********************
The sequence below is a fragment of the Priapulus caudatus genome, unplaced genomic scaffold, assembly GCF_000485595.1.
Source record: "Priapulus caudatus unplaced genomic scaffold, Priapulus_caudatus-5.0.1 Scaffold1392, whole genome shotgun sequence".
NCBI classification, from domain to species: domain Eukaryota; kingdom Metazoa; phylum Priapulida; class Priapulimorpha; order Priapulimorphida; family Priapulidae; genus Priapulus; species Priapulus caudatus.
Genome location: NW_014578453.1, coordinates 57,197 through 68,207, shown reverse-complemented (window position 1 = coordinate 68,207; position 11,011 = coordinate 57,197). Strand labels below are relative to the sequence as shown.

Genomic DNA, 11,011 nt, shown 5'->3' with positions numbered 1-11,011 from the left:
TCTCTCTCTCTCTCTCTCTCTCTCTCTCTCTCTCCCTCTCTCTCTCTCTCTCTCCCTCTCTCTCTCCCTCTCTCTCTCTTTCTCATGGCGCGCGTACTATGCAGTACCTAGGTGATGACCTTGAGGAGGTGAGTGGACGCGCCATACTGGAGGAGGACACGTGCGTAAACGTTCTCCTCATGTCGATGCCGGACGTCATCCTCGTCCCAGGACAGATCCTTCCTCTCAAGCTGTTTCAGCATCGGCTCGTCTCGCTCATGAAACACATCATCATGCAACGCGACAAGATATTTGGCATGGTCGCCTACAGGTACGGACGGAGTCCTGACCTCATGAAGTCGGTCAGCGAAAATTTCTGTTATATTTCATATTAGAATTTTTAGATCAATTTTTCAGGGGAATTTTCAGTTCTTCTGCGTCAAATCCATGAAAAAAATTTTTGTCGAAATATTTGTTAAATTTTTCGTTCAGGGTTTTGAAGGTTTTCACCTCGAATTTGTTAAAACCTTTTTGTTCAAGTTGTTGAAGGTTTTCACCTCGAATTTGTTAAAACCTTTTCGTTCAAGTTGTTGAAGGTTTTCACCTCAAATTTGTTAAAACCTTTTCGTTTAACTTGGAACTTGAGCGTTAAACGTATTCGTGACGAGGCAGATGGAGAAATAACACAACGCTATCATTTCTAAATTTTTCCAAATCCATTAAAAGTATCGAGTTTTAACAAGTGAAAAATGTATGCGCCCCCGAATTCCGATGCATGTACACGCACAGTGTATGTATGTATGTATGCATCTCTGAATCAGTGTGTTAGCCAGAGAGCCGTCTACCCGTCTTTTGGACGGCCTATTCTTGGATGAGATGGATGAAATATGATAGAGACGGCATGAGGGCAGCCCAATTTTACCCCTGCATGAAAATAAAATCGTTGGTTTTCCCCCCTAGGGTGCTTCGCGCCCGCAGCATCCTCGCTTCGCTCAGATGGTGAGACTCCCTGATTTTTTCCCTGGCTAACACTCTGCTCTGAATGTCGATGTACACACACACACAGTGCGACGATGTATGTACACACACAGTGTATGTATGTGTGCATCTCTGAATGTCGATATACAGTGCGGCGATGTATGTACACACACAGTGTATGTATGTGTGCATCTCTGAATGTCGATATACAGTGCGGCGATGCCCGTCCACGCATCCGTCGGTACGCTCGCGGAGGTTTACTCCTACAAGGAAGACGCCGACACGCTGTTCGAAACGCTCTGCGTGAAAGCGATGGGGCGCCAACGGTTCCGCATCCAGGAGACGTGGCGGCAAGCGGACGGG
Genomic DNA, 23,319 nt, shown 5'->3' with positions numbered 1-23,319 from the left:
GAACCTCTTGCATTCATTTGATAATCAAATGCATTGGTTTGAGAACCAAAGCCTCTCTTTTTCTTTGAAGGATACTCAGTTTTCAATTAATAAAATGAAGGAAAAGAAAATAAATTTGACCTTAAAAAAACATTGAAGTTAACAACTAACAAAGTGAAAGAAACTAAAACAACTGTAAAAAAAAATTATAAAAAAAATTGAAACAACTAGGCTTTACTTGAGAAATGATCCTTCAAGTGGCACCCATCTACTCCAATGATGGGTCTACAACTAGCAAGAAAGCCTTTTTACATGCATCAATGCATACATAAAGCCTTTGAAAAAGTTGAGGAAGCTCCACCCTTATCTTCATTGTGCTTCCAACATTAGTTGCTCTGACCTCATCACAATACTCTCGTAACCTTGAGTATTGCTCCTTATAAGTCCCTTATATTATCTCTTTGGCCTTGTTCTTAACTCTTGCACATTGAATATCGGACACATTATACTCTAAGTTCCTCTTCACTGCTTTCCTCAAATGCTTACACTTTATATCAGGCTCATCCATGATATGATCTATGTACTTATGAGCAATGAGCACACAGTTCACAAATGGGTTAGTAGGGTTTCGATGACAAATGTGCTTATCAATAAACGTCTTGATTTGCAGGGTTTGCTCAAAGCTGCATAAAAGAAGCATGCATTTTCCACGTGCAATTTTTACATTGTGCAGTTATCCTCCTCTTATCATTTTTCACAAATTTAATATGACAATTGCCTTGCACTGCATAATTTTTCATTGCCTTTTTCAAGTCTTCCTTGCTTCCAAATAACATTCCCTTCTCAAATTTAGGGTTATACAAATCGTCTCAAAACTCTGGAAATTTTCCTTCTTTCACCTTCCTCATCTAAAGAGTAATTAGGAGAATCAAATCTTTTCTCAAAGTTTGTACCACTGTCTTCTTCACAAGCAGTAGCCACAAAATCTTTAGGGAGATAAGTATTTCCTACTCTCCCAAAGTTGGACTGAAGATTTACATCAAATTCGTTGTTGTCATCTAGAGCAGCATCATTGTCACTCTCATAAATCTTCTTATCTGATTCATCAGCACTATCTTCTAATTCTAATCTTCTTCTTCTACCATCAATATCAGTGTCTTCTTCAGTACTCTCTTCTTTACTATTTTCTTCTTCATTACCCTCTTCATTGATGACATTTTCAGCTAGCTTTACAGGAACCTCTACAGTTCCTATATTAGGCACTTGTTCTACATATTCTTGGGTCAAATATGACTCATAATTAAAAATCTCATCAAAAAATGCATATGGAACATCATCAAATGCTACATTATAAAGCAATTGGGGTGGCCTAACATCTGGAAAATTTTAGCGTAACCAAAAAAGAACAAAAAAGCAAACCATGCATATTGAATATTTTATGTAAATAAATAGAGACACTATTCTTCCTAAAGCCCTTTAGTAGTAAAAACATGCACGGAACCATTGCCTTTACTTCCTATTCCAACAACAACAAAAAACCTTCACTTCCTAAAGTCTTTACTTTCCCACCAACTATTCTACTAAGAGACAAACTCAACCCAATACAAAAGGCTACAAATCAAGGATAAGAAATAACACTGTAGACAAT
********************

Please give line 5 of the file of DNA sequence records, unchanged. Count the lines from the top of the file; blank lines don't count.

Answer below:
Genomic DNA, 11,011 nt, shown 5'->3' with positions numbered 1-11,011 from the left: